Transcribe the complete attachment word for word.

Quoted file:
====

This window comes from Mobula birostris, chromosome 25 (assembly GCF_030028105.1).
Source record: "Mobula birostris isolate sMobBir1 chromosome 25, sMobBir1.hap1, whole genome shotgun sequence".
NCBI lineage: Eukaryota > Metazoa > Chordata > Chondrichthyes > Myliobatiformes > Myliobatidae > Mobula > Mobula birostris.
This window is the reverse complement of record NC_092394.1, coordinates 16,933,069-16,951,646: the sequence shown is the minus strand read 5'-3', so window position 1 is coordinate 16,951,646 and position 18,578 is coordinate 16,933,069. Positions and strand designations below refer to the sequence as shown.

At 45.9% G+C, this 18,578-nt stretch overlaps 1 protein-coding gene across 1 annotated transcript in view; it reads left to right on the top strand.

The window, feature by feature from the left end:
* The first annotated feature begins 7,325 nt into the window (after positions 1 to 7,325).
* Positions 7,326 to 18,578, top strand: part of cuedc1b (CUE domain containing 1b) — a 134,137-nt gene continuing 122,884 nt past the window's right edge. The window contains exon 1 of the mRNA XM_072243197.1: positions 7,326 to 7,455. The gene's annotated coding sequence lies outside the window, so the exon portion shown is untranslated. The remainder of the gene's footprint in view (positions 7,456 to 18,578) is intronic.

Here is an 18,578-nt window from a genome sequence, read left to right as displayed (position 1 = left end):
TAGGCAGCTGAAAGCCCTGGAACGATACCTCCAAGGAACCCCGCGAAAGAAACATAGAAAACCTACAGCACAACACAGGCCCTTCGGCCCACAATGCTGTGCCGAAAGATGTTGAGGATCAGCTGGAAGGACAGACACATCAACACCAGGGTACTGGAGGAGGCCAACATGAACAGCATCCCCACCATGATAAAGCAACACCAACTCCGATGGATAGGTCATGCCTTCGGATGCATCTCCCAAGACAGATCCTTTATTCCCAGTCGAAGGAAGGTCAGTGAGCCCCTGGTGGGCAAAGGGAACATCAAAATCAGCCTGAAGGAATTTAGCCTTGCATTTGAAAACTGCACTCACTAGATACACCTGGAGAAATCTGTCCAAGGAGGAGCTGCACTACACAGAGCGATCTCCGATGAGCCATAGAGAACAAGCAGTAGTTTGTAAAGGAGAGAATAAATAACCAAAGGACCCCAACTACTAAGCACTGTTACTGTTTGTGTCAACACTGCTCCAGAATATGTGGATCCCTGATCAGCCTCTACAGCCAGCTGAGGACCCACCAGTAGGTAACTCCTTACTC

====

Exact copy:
This window comes from Mobula birostris, chromosome 25 (assembly GCF_030028105.1).
Source record: "Mobula birostris isolate sMobBir1 chromosome 25, sMobBir1.hap1, whole genome shotgun sequence".
NCBI lineage: Eukaryota > Metazoa > Chordata > Chondrichthyes > Myliobatiformes > Myliobatidae > Mobula > Mobula birostris.
This window is the reverse complement of record NC_092394.1, coordinates 16,933,069-16,951,646: the sequence shown is the minus strand read 5'-3', so window position 1 is coordinate 16,951,646 and position 18,578 is coordinate 16,933,069. Positions and strand designations below refer to the sequence as shown.

At 45.9% G+C, this 18,578-nt stretch overlaps 1 protein-coding gene across 1 annotated transcript in view; it reads left to right on the top strand.

The window, feature by feature from the left end:
* The first annotated feature begins 7,325 nt into the window (after positions 1 to 7,325).
* Positions 7,326 to 18,578, top strand: part of cuedc1b (CUE domain containing 1b) — a 134,137-nt gene continuing 122,884 nt past the window's right edge. The window contains exon 1 of the mRNA XM_072243197.1: positions 7,326 to 7,455. The gene's annotated coding sequence lies outside the window, so the exon portion shown is untranslated. The remainder of the gene's footprint in view (positions 7,456 to 18,578) is intronic.

Here is an 18,578-nt window from a genome sequence, read left to right as displayed (position 1 = left end):
TAGGCAGCTGAAAGCCCTGGAACGATACCTCCAAGGAACCCCGCGAAAGAAACATAGAAAACCTACAGCACAACACAGGCCCTTCGGCCCACAATGCTGTGCCGAAAGATGTTGAGGATCAGCTGGAAGGACAGACACATCAACACCAGGGTACTGGAGGAGGCCAACATGAACAGCATCCCCACCATGATAAAGCAACACCAACTCCGATGGATAGGTCATGCCTTCGGATGCATCTCCCAAGACAGATCCTTTATTCCCAGTCGAAGGAAGGTCAGTGAGCCCCTGGTGGGCAAAGGGAACATCAAAATCAGCCTGAAGGAATTTAGCCTTGCATTTGAAAACTGCACTCACTAGATACACCTGGAGAAATCTGTCCAAGGAGGAGCTGCACTACACAGAGCGATCTCCGATGAGCCATAGAGAACAAGCAGTAGTTTGTAAAGGAGAGAATAAATAACCAAAGGACCCCAACTACTAAGCACTGTTACTGTTTGTGTCAACACTGCTCCAGAATATGTGGATCCCTGATCAGCCTCTACAGCCAGCTGAGGACCCACCAGTAGGTAACTCCTTACTC